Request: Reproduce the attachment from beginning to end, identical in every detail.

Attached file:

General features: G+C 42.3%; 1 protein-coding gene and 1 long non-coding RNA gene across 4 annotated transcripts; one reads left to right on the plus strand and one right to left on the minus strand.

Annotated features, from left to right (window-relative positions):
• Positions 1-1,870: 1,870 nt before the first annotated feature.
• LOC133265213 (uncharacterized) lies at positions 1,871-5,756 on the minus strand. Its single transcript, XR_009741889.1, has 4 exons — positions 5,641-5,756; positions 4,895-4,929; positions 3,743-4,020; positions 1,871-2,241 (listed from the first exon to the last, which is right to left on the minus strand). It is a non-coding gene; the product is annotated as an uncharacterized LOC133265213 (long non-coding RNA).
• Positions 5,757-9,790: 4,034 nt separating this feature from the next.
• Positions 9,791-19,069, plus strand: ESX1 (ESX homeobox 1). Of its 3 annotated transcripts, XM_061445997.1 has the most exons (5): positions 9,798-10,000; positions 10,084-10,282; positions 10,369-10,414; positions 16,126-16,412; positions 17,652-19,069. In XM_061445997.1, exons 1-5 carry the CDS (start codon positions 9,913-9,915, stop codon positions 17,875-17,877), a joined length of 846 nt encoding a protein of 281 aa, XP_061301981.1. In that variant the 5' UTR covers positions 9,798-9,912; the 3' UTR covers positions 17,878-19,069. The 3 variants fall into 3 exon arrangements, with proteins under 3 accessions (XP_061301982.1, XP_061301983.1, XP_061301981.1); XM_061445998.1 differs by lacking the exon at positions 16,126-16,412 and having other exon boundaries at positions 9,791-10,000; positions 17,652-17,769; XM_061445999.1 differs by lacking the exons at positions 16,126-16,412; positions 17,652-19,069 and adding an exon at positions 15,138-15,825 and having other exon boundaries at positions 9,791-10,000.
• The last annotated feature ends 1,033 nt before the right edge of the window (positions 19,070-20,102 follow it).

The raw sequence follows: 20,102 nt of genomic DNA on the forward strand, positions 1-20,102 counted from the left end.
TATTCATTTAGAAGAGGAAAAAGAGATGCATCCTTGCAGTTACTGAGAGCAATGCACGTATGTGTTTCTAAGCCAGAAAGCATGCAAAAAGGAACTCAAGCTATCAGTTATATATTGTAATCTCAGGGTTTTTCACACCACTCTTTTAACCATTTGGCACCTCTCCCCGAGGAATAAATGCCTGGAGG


General features: G+C 42.3%; 1 protein-coding gene and 1 long non-coding RNA gene across 4 annotated transcripts; one reads left to right on the plus strand and one right to left on the minus strand.

Annotated features, from left to right (window-relative positions):
• Positions 1-1,870: 1,870 nt before the first annotated feature.
• LOC133265213 (uncharacterized) lies at positions 1,871-5,756 on the minus strand. Its single transcript, XR_009741889.1, has 4 exons — positions 5,641-5,756; positions 4,895-4,929; positions 3,743-4,020; positions 1,871-2,241 (listed from the first exon to the last, which is right to left on the minus strand). It is a non-coding gene; the product is annotated as an uncharacterized LOC133265213 (long non-coding RNA).
• Positions 5,757-9,790: 4,034 nt separating this feature from the next.
• Positions 9,791-19,069, plus strand: ESX1 (ESX homeobox 1). Of its 3 annotated transcripts, XM_061445997.1 has the most exons (5): positions 9,798-10,000; positions 10,084-10,282; positions 10,369-10,414; positions 16,126-16,412; positions 17,652-19,069. In XM_061445997.1, exons 1-5 carry the CDS (start codon positions 9,913-9,915, stop codon positions 17,875-17,877), a joined length of 846 nt encoding a protein of 281 aa, XP_061301981.1. In that variant the 5' UTR covers positions 9,798-9,912; the 3' UTR covers positions 17,878-19,069. The 3 variants fall into 3 exon arrangements, with proteins under 3 accessions (XP_061301982.1, XP_061301983.1, XP_061301981.1); XM_061445998.1 differs by lacking the exon at positions 16,126-16,412 and having other exon boundaries at positions 9,791-10,000; positions 17,652-17,769; XM_061445999.1 differs by lacking the exons at positions 16,126-16,412; positions 17,652-19,069 and adding an exon at positions 15,138-15,825 and having other exon boundaries at positions 9,791-10,000.
• The last annotated feature ends 1,033 nt before the right edge of the window (positions 19,070-20,102 follow it).

The raw sequence follows: 20,102 nt of genomic DNA on the forward strand, positions 1-20,102 counted from the left end.
TATTCATTTAGAAGAGGAAAAAGAGATGCATCCTTGCAGTTACTGAGAGCAATGCACGTATGTGTTTCTAAGCCAGAAAGCATGCAAAAAGGAACTCAAGCTATCAGTTATATATTGTAATCTCAGGGTTTTTCACACCACTCTTTTAACCATTTGGCACCTCTCCCCGAGGAATAAATGCCTGGAGG